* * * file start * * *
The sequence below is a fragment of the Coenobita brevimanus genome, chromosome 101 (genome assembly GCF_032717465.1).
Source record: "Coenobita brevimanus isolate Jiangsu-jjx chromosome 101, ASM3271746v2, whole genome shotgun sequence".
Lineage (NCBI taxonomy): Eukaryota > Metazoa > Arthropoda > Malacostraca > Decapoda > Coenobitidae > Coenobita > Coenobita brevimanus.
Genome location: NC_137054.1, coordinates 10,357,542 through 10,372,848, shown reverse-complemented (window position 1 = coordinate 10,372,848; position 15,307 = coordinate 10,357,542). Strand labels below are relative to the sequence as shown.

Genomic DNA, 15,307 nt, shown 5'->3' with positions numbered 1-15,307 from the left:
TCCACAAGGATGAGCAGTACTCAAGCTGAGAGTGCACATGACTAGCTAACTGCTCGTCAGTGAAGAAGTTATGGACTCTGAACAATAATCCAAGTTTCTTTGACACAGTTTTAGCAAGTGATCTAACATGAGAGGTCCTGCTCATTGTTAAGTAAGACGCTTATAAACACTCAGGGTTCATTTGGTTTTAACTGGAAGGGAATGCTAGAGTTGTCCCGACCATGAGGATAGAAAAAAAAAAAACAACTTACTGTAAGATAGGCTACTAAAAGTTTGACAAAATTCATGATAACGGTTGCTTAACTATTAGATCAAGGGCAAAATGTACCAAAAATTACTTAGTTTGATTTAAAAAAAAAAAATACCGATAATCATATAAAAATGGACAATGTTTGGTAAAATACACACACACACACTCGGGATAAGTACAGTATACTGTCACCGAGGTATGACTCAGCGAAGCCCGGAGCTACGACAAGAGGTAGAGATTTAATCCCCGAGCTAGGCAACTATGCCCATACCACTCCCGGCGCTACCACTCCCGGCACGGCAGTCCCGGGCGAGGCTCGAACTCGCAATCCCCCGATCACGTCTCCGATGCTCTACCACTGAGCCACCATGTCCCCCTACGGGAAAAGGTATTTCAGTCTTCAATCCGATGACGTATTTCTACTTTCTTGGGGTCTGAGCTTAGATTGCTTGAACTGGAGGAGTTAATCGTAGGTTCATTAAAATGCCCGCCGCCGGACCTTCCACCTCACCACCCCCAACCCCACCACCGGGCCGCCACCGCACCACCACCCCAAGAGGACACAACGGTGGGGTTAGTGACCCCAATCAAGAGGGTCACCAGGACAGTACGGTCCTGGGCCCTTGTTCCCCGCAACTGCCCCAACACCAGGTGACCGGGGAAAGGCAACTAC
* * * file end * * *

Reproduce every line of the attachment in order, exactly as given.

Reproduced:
The sequence below is a fragment of the Coenobita brevimanus genome, chromosome 101 (genome assembly GCF_032717465.1).
Source record: "Coenobita brevimanus isolate Jiangsu-jjx chromosome 101, ASM3271746v2, whole genome shotgun sequence".
Lineage (NCBI taxonomy): Eukaryota > Metazoa > Arthropoda > Malacostraca > Decapoda > Coenobitidae > Coenobita > Coenobita brevimanus.
Genome location: NC_137054.1, coordinates 10,357,542 through 10,372,848, shown reverse-complemented (window position 1 = coordinate 10,372,848; position 15,307 = coordinate 10,357,542). Strand labels below are relative to the sequence as shown.

Genomic DNA, 15,307 nt, shown 5'->3' with positions numbered 1-15,307 from the left:
TCCACAAGGATGAGCAGTACTCAAGCTGAGAGTGCACATGACTAGCTAACTGCTCGTCAGTGAAGAAGTTATGGACTCTGAACAATAATCCAAGTTTCTTTGACACAGTTTTAGCAAGTGATCTAACATGAGAGGTCCTGCTCATTGTTAAGTAAGACGCTTATAAACACTCAGGGTTCATTTGGTTTTAACTGGAAGGGAATGCTAGAGTTGTCCCGACCATGAGGATAGAAAAAAAAAAAACAACTTACTGTAAGATAGGCTACTAAAAGTTTGACAAAATTCATGATAACGGTTGCTTAACTATTAGATCAAGGGCAAAATGTACCAAAAATTACTTAGTTTGATTTAAAAAAAAAAAATACCGATAATCATATAAAAATGGACAATGTTTGGTAAAATACACACACACACACTCGGGATAAGTACAGTATACTGTCACCGAGGTATGACTCAGCGAAGCCCGGAGCTACGACAAGAGGTAGAGATTTAATCCCCGAGCTAGGCAACTATGCCCATACCACTCCCGGCGCTACCACTCCCGGCACGGCAGTCCCGGGCGAGGCTCGAACTCGCAATCCCCCGATCACGTCTCCGATGCTCTACCACTGAGCCACCATGTCCCCCTACGGGAAAAGGTATTTCAGTCTTCAATCCGATGACGTATTTCTACTTTCTTGGGGTCTGAGCTTAGATTGCTTGAACTGGAGGAGTTAATCGTAGGTTCATTAAAATGCCCGCCGCCGGACCTTCCACCTCACCACCCCCAACCCCACCACCGGGCCGCCACCGCACCACCACCCCAAGAGGACACAACGGTGGGGTTAGTGACCCCAATCAAGAGGGTCACCAGGACAGTACGGTCCTGGGCCCTTGTTCCCCGCAACTGCCCCAACACCAGGTGACCGGGGAAAGGCAACTAC